Silent stakeholders and Earth Overshoot Day
The over-exploitation of nature has far-reaching consequences for our societies and economies and is a major benchmark for sustainable development. At Misum, PhD candidate Jenni Puroila’s research focuses on the many ways that nature impacts us and how sustainable development implies a re-thinking of our valuation of landscapes and land use in both environmental and social terms. Jenni studies socio-ecological relationships, particularly around economic practices around forests and other green landscapes:
"My research is still work-in-progress but my preliminary findings demonstrate a lot is at stake when landscapes change due to overuse and industrial practices. This is because nature affects us at so many different levels.
Before focusing on trees, I looked into assessment processes organizations use to define ‘what matters’ in sustainability as part of their reporting practices. This requires taking into consideration various opinions and views on what we care about and why. This led me to become interested in exploring ’silent stakeholders’ such as our natural environment. I decided to focus on the relationships between humans and non-human nature, especially forests and trees.
There are wonderful less explored opportunities and benefits related to the forests and other green landscapes which protection and preservance and respectful use can open up. As part of my research I explore some of the alternative nature-based economic practices such as nature-based therapy and healing forms and how they broaden up the narrow resource-based view of nature. I also explore how increasingly changing landscapes affect our relationship with and our evaluation of nature. My research is inspired by eco-critical studies with methodological approaches which take into account non-human, here trees as important in constituting part of the relationship.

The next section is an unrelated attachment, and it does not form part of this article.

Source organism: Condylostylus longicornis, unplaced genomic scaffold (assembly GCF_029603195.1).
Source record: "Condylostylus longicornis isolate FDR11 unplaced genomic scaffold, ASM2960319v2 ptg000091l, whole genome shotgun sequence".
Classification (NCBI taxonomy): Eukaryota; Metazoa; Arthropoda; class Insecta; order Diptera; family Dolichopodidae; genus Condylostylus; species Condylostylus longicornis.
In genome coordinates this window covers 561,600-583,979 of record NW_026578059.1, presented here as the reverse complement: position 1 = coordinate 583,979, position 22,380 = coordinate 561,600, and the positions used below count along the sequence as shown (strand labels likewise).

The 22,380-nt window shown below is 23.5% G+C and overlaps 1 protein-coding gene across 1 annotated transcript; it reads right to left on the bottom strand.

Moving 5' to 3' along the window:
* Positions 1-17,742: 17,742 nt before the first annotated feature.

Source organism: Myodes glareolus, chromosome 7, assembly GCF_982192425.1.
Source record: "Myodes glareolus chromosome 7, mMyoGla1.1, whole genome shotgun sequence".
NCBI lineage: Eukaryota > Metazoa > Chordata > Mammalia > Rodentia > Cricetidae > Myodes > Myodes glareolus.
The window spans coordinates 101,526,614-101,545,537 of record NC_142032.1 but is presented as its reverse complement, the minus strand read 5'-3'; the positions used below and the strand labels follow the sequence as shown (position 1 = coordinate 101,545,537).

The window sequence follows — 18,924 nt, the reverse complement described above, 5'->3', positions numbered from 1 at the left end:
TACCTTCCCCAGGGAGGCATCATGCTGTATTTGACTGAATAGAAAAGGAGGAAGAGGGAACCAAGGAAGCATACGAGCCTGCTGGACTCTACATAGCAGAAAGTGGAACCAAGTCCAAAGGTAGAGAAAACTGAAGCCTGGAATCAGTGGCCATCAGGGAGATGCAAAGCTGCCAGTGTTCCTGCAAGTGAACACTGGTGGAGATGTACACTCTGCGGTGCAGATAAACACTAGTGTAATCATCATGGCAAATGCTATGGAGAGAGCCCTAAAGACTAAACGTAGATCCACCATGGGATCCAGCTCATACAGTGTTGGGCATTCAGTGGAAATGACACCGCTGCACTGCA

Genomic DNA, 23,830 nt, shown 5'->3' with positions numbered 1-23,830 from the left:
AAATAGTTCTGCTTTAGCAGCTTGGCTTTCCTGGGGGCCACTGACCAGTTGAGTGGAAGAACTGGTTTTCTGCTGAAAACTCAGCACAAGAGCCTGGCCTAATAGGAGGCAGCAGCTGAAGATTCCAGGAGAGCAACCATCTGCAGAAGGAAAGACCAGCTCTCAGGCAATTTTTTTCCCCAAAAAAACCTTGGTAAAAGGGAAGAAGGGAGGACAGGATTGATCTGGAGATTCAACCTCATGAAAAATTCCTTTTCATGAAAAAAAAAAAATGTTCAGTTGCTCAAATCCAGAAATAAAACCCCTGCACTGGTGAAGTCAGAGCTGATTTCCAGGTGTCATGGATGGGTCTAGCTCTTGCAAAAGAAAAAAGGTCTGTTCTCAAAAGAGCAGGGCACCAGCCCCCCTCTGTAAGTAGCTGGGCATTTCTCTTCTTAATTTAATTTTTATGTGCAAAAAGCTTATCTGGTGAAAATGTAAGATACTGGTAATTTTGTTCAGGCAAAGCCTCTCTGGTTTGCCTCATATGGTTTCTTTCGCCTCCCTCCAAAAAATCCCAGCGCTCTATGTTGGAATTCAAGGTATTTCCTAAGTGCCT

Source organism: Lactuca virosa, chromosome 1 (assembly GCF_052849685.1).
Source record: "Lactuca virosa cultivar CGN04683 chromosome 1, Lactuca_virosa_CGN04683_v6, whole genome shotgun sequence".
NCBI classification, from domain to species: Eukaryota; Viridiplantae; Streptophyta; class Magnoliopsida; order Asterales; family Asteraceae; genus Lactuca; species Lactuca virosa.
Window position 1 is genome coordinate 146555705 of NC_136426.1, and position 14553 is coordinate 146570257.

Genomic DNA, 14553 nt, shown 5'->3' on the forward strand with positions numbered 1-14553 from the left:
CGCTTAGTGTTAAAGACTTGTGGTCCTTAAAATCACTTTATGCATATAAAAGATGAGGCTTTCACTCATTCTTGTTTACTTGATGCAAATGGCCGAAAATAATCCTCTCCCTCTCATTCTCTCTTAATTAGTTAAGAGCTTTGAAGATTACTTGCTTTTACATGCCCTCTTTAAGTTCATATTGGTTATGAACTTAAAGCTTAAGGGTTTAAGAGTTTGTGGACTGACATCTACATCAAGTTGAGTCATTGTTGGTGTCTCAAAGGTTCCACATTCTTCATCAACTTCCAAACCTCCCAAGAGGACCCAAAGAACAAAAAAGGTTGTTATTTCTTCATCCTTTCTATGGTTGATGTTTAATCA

Some environmental philosophers argue that our relationship to the natural world influences how we treat it. Disconnection to the natural world can be seen as a cause for both environmental destruction and mental illnesses. While being a basic resource for all life on Earth (as recognized by the so-called ecosystem services-concept, see box below), green landscapes mean so much more to many of us than just pulp or timber resource: Their socio-cultural and spiritual values and the positive effects on health and well-being are increasingly recognised and seen as a legitimate alternative, non-extractive uses of green landscapes.
What motivates me in what I’m doing is the love and worry towards the natural environment. I have always felt range of emotions towards nature and with the nature. I have moved quite many times in my life, and while many things might change, the attachment to those places and landscapes can remain. Thus along with my research, I am also processing my own relationship towards nature."
Ecosystem services are benefits humankind receives from ecosystems. They are generally categorized into four major types: provisioning services (food, fiber, freshwater); regulating services (pest regulation, pollination, water purification); supporting services (nutrient cycling, soil formation, photosynthesis); and cultural services (recreation, tourism, aesthetic values) (MEA, 2005).